As part of an ongoing online conversation, I was recently asked what “inspired” me to leave institutional religion. I actually get that question, and ones similar to it, a lot. One thing I usually do is have people read an article by Wayne Jacobsen. (If you’ve not read it, Click HERE.)
The following is (with a few added statements) what I had to say in response to the most recent inquiry:
I can’t pinpoint at what part in my journey I started having the inklings to leave the institution. I know that in part it was affected by books like “What’s So Amazing About Grace,” “Pagan Christianity,” “So, You Don’t Want To Go To Church Anymore,” “The Shack,” and “Velvet Elvis.”
But these books often just put words and clarity to what was already happening in me.
Anyway, yeah, it doesn’t feel good to have old friends and “church family” see you as having strayed, or being deceived. I have to keep remembering I used to think the same way.
But I’ve learned this for SURE: You can’t argue people into agreement.
Arguments are usually only to convert the “other,” and never really intended to find agreement. There is a “winner” and a “loser.” Plus, fundamentalism is steeped in an “us vs. them, I’m right you’re wrong” mentality. The mere idea of agreeing to disagree is enough to send many of them into tirades. It’s happened to me more than once. It’s amazing how their focus is on a list, rather than on knowing Christ, or living in harmony. The discussions are usually “Is this a sin? Is that a sin? What can I do or not do and still get to heaven?” What a ridiculous way to live.
I have both friends and family who I know I can’t have those kinds of discussions with. In those cases I try very hard to steer clear of theological topics, and do my best to just share our lives together.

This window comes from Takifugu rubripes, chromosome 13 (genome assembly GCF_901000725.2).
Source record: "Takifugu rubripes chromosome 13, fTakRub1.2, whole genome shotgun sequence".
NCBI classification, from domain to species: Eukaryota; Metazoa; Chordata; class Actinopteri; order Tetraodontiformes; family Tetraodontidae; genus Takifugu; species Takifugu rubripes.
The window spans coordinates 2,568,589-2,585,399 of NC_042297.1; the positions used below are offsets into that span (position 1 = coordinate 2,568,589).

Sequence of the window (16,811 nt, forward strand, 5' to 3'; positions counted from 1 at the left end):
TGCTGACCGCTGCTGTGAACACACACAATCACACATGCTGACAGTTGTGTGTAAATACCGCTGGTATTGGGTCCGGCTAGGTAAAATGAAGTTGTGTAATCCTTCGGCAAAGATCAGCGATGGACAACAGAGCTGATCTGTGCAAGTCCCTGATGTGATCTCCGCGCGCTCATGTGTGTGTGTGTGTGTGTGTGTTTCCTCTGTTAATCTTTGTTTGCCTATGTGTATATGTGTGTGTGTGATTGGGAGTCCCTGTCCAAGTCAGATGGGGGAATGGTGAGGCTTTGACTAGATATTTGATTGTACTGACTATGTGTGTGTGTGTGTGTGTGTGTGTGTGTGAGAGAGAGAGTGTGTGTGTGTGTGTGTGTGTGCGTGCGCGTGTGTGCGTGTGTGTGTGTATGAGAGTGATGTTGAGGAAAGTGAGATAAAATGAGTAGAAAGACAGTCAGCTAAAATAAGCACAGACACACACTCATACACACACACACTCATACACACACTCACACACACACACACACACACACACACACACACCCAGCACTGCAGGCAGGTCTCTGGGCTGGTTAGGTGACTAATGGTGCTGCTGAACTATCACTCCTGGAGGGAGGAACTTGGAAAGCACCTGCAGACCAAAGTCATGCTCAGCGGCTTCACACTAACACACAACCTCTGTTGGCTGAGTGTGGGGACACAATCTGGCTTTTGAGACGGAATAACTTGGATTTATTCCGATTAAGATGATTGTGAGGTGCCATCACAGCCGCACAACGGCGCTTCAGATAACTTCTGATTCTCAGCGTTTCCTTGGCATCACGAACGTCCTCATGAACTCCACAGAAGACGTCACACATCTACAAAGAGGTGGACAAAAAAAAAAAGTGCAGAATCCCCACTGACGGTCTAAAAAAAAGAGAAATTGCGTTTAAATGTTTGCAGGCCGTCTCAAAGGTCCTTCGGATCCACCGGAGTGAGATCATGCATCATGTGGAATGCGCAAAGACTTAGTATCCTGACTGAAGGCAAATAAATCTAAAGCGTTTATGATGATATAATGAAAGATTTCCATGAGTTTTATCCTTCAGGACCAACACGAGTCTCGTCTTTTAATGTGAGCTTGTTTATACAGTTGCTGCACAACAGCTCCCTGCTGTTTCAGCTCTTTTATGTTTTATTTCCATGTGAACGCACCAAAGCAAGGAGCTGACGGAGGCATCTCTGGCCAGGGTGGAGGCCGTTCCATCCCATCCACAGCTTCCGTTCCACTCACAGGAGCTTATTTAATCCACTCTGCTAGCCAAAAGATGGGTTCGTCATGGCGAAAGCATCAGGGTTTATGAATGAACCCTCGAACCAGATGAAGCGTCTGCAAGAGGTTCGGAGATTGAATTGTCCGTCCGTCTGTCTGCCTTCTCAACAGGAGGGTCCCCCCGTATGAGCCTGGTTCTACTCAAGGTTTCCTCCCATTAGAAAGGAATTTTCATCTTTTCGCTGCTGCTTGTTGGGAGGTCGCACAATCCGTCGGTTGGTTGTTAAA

No one “convinced” me of my different (and ever-growing) beliefs. It’s truly a God-thing. There’s so much that I’ve learned that could only come gradually, as God knew I was ready for it. Look, if our understanding of God is growing, then our beliefs will change. Change is inherent with growth.
You really have to get to a place that Brian McLaren describes this way:
“I gradually learned to simply share with those who either “got it” or wanted to get it and not to bother – or look down upon – those who didn’t.”
That’s usually not as easy done as said, but it’s the best way I’ve found so far.
Of course, some people only want to “fight,” and it may be best to end, or at least limit, contact with those people: The kind who love debate, but couldn’t care less about conversation. I know I don’t need that kind of negativity and stress. We need people who will lift us up, not tear us down. I wish I had more people like that, but for now, most of that “gathering together” has been online. But God is good, and it’s all part of the journey.
I hope this has addressed some of the issues you raised, and maybe brought a little bit of encouragement your way.
In His Love,
For more about my journey, growing understanding, and some personal info,